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You could be leaving big money on the table by not thoroughly exploring your eligibility for the R&D Tax Credit. “Most companies believe they have to have people in lab coats looking through microscopes to take advantage of the tax credit,” says Brandon Edwards, CEO of Tax Credit Co. in North Hollywood, CA. “They say ‘we don’t do any research.’ But under the code, the credit is available to anyone taking economic risk to create new and improved products, process, or software, which is most companies.”

According to Edwards, the IRS estimates that less than 30,000 companies take advantage of the tax credit annually. He believes, however, that hundreds of thousands of companies qualify for the credit. Are you one of them? Check out these seven misconceptions about the R&D Tax Credit, provided to BNET by Edwards.

1. Only companies that develop industry-leading products and technology qualify. “Due to regulation changes over the past seven years, companies no longer need to lead the way in order to qualify,” says Edwards. Companies must meet four requirements, he says. “Simply making improvements over the company’s existing products, processes and software qualifies for the credit. It can be as simple as when you’re trying to decrease the cost of making a t-shirt and you have to change materials to do that,” he says. Additionally, the improvements must be technological in nature, there must be some element of uncertainty, and there must be a process of experimentation and testing.

2. Companies that manufacture overseas aren’t entitled to credits. “As long as part or all of the design, development and testing is being performed in the United States, the company will qualify for the credit,” says Edwards. “Most companies that manufacture abroad are designing and testing the products here in the United States.”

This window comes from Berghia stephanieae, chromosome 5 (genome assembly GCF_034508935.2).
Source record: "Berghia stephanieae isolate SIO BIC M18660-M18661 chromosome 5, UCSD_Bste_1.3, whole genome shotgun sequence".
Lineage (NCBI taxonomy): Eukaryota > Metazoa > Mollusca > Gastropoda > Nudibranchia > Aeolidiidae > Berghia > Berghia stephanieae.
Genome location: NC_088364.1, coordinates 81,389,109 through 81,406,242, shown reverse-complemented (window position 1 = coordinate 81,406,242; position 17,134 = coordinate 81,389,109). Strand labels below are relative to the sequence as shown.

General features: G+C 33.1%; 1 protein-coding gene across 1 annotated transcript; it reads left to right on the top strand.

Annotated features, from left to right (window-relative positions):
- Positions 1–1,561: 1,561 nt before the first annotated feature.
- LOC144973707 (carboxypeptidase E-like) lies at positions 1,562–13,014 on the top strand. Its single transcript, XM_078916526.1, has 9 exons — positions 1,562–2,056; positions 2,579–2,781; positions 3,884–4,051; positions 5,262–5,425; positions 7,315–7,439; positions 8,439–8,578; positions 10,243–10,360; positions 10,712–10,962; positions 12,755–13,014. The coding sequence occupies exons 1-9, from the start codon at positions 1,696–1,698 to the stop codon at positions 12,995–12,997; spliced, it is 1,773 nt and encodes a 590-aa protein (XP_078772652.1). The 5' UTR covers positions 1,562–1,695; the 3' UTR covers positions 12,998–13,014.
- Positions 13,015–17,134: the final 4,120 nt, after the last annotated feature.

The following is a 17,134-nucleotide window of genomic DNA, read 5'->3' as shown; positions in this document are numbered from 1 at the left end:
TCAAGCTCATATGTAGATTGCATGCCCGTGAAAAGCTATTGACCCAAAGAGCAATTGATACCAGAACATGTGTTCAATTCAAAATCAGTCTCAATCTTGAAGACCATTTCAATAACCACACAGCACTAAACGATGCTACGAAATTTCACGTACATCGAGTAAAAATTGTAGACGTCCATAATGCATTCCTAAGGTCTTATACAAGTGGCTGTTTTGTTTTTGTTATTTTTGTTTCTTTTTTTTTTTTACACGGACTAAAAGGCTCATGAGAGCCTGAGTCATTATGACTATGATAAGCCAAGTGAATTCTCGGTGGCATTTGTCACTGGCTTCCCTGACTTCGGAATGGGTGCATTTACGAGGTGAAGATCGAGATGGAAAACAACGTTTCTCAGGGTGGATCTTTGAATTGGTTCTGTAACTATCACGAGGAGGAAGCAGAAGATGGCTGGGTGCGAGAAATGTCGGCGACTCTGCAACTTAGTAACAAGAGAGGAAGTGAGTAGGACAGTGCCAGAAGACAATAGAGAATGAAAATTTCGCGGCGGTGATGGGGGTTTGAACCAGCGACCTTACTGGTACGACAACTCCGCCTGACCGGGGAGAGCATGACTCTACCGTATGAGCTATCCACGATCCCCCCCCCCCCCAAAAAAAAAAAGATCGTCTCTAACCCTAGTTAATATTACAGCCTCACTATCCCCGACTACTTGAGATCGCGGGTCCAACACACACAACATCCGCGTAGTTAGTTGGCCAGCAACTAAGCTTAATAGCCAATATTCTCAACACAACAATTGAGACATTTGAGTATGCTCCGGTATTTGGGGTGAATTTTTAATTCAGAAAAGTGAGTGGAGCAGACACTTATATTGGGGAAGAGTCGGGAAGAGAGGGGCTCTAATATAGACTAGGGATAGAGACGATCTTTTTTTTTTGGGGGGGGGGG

3. Only companies that increase research from year-to-year can qualify. “Even though the tax form refers to the incentive as the “Credit for Increasing Research Activities”, companies should never assume they don’t qualify unless they have actually calculated the formulas,” Edwards advises. ”The federal credit includes the more recent Alternative Simplified Credit, which does not require an increase in research expenditure.  Also, state credits often have unique formulas that don’t necessarily require increases in research, especially for companies that sell services or that sell products out of state.”

4. Credits will get denied in audit and the IRS will go after anyone that claims the credit. “People are afraid they’ll get flagged and audited if they take the credit, so they get nervous,” says Edwards. “But properly documented claims by research credit experts should result in a fair and straightforward audit. Most problems occur when business owners rely on less experienced staff, extensive use of time surveys, and high level estimates to capture qualified costs.” Yep, tax attorneys are typically pricier than a CPA but, says Edwards, “a tax attorney will typically analyze the amount of value the tax credit will provide ahead of time and base their fee on the amount of money saved. And you should not have to pay for that assessment.”

5. Non-technical companies don’t qualify. Many companies whose core business does not involve manufacturing or technology will still qualify for the credit if they are involved in developing or improving internal use software or if they are involved in projects to increase efficiency and productivity, such as improving distribution processes,” says Edwards. “For example, a retailer trying to optimize their supply chain, or a health care company creating add on software to help run the business would qualify.”

6. Taxpayers in AMT positions can’t benefit. “With the new Small Business Jobs Act of 2010, taxpayers with under $50 million in average yearly gross receipts over the preceding three years can now offset AMT and even carry back the credit up to five years to claim refunds,” says Edwards.

7. Taxpayers with Net Operating Loss (NOL) carryovers cannot benefit. ”Besides the features of the Small Business Jobs Act mentioned above, taxpayers should look to their state taxes for opportunities to save,” says Edwards.  ”In California, for example, taxpayers are not able to use NOL carryovers for 2010 and 2011, but they can use R&D credits to offset those taxes.”